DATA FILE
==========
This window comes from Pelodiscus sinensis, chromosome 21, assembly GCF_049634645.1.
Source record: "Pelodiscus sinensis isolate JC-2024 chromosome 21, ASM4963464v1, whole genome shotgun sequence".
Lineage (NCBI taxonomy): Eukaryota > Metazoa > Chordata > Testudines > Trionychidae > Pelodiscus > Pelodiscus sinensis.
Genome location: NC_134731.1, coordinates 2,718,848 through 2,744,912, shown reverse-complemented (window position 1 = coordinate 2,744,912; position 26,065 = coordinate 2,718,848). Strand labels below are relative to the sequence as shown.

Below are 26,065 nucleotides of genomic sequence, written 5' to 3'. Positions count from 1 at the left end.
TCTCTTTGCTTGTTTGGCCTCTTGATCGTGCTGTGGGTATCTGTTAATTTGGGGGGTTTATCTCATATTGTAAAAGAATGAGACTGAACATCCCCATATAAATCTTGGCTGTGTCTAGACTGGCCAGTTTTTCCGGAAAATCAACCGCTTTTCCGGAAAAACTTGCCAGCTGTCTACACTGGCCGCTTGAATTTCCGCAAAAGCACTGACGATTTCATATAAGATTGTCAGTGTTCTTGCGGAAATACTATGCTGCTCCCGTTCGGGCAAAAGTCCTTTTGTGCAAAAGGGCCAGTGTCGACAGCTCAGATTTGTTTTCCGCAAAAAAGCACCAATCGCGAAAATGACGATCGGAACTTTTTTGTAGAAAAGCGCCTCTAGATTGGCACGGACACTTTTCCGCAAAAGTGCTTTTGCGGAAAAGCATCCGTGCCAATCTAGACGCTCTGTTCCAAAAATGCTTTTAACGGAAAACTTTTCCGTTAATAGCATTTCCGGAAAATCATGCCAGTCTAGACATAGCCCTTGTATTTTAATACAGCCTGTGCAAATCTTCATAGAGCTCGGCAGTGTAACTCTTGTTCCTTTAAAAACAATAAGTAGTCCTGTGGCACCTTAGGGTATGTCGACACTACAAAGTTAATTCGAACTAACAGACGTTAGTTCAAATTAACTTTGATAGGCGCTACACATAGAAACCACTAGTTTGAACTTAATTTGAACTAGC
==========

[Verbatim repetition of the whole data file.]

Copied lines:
This window comes from Pelodiscus sinensis, chromosome 21, assembly GCF_049634645.1.
Source record: "Pelodiscus sinensis isolate JC-2024 chromosome 21, ASM4963464v1, whole genome shotgun sequence".
Lineage (NCBI taxonomy): Eukaryota > Metazoa > Chordata > Testudines > Trionychidae > Pelodiscus > Pelodiscus sinensis.
Genome location: NC_134731.1, coordinates 2,718,848 through 2,744,912, shown reverse-complemented (window position 1 = coordinate 2,744,912; position 26,065 = coordinate 2,718,848). Strand labels below are relative to the sequence as shown.

Below are 26,065 nucleotides of genomic sequence, written 5' to 3'. Positions count from 1 at the left end.
TCTCTTTGCTTGTTTGGCCTCTTGATCGTGCTGTGGGTATCTGTTAATTTGGGGGGTTTATCTCATATTGTAAAAGAATGAGACTGAACATCCCCATATAAATCTTGGCTGTGTCTAGACTGGCCAGTTTTTCCGGAAAATCAACCGCTTTTCCGGAAAAACTTGCCAGCTGTCTACACTGGCCGCTTGAATTTCCGCAAAAGCACTGACGATTTCATATAAGATTGTCAGTGTTCTTGCGGAAATACTATGCTGCTCCCGTTCGGGCAAAAGTCCTTTTGTGCAAAAGGGCCAGTGTCGACAGCTCAGATTTGTTTTCCGCAAAAAAGCACCAATCGCGAAAATGACGATCGGAACTTTTTTGTAGAAAAGCGCCTCTAGATTGGCACGGACACTTTTCCGCAAAAGTGCTTTTGCGGAAAAGCATCCGTGCCAATCTAGACGCTCTGTTCCAAAAATGCTTTTAACGGAAAACTTTTCCGTTAATAGCATTTCCGGAAAATCATGCCAGTCTAGACATAGCCCTTGTATTTTAATACAGCCTGTGCAAATCTTCATAGAGCTCGGCAGTGTAACTCTTGTTCCTTTAAAAACAATAAGTAGTCCTGTGGCACCTTAGGGTATGTCGACACTACAAAGTTAATTCGAACTAACAGACGTTAGTTCAAATTAACTTTGATAGGCGCTACACATAGAAACCACTAGTTTGAACTTAATTTGAACTAGC